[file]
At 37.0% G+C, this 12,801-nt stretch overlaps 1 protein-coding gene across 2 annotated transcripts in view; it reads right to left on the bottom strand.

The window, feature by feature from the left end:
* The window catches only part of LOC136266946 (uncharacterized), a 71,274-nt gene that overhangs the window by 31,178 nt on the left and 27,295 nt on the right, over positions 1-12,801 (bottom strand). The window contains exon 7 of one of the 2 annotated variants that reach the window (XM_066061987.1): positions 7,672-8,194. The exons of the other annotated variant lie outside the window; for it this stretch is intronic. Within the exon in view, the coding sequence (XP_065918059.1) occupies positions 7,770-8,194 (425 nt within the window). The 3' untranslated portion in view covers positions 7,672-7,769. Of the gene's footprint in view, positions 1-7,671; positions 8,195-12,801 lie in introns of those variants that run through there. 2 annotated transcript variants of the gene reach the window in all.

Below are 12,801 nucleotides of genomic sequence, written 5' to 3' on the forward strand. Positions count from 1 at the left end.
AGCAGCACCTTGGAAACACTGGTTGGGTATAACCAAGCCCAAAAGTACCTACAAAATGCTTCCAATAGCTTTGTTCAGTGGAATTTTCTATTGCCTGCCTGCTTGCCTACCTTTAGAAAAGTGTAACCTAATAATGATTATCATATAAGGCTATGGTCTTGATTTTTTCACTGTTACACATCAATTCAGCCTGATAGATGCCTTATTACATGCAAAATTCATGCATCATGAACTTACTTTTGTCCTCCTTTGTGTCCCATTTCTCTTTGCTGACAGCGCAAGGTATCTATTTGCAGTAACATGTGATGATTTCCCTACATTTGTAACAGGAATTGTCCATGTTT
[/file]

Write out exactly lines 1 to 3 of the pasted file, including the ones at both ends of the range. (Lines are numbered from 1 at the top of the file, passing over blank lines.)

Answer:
At 37.0% G+C, this 12,801-nt stretch overlaps 1 protein-coding gene across 2 annotated transcripts in view; it reads right to left on the bottom strand.

The window, feature by feature from the left end:
* The window catches only part of LOC136266946 (uncharacterized), a 71,274-nt gene that overhangs the window by 31,178 nt on the left and 27,295 nt on the right, over positions 1-12,801 (bottom strand). The window contains exon 7 of one of the 2 annotated variants that reach the window (XM_066061987.1): positions 7,672-8,194. The exons of the other annotated variant lie outside the window; for it this stretch is intronic. Within the exon in view, the coding sequence (XP_065918059.1) occupies positions 7,770-8,194 (425 nt within the window). The 3' untranslated portion in view covers positions 7,672-7,769. Of the gene's footprint in view, positions 1-7,671; positions 8,195-12,801 lie in introns of those variants that run through there. 2 annotated transcript variants of the gene reach the window in all.